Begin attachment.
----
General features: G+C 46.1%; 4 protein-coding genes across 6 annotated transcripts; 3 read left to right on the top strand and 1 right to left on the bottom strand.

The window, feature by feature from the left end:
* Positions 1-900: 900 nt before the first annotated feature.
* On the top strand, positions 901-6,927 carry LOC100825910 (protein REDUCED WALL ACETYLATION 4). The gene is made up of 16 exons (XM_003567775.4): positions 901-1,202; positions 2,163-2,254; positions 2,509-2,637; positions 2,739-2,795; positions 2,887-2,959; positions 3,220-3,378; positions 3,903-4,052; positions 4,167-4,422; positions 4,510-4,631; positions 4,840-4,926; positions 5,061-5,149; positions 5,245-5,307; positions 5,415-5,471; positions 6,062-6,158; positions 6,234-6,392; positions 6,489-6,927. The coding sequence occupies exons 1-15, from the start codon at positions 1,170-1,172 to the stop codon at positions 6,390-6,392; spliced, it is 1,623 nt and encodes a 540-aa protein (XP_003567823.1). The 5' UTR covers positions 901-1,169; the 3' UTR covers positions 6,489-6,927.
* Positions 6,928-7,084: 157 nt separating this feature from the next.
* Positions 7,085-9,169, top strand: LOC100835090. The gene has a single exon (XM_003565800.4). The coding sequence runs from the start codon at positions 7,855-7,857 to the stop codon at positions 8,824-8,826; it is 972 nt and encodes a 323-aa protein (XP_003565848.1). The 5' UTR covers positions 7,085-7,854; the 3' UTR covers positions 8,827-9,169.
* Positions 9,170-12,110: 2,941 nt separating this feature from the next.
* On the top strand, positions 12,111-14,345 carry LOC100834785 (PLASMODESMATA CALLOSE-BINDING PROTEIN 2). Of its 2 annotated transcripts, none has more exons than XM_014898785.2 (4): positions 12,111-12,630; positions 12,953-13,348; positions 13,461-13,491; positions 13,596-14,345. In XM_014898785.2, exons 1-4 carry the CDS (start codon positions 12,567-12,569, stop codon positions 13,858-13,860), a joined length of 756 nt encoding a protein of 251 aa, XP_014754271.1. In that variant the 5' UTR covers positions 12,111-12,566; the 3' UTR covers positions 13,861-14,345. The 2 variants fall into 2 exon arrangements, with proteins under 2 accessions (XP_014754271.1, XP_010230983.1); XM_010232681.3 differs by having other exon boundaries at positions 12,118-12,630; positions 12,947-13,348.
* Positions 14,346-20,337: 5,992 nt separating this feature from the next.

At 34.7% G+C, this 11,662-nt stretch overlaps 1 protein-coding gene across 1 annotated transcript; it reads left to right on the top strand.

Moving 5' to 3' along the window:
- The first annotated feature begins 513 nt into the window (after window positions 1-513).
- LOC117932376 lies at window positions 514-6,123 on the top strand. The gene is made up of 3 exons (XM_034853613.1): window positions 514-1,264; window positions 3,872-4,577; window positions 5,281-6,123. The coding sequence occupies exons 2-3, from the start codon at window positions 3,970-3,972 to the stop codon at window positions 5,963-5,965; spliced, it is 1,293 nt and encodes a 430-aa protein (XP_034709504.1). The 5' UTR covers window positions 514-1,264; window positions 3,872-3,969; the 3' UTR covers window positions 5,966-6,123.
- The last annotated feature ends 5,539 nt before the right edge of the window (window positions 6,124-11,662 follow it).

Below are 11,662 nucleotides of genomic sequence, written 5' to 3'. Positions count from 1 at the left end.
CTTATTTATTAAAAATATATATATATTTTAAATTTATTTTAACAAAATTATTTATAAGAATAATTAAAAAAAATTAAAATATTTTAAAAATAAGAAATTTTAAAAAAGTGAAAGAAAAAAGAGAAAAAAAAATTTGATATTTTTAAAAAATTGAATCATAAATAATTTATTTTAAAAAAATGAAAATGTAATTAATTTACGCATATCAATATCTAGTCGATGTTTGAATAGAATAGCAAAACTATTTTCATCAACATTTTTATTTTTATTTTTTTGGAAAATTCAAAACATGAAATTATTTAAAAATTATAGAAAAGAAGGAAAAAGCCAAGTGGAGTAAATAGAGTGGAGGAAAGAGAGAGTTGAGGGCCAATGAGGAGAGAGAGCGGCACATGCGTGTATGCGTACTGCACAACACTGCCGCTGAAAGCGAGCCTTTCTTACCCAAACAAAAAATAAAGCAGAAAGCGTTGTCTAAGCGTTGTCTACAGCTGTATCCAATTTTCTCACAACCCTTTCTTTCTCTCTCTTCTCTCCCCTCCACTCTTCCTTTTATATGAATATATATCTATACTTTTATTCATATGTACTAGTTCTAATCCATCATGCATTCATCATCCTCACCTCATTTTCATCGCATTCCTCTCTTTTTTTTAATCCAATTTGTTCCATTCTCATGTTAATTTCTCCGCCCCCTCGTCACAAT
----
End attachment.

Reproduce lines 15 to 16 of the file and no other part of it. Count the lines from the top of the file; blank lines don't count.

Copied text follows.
Below are 11,662 nucleotides of genomic sequence, written 5' to 3'. Positions count from 1 at the left end.
CTTATTTATTAAAAATATATATATATTTTAAATTTATTTTAACAAAATTATTTATAAGAATAATTAAAAAAAATTAAAATATTTTAAAAATAAGAAATTTTAAAAAAGTGAAAGAAAAAAGAGAAAAAAAAATTTGATATTTTTAAAAAATTGAATCATAAATAATTTATTTTAAAAAAATGAAAATGTAATTAATTTACGCATATCAATATCTAGTCGATGTTTGAATAGAATAGCAAAACTATTTTCATCAACATTTTTATTTTTATTTTTTTGGAAAATTCAAAACATGAAATTATTTAAAAATTATAGAAAAGAAGGAAAAAGCCAAGTGGAGTAAATAGAGTGGAGGAAAGAGAGAGTTGAGGGCCAATGAGGAGAGAGAGCGGCACATGCGTGTATGCGTACTGCACAACACTGCCGCTGAAAGCGAGCCTTTCTTACCCAAACAAAAAATAAAGCAGAAAGCGTTGTCTAAGCGTTGTCTACAGCTGTATCCAATTTTCTCACAACCCTTTCTTTCTCTCTCTTCTCTCCCCTCCACTCTTCCTTTTATATGAATATATATCTATACTTTTATTCATATGTACTAGTTCTAATCCATCATGCATTCATCATCCTCACCTCATTTTCATCGCATTCCTCTCTTTTTTTTAATCCAATTTGTTCCATTCTCATGTTAATTTCTCCGCCCCCTCGTCACAAT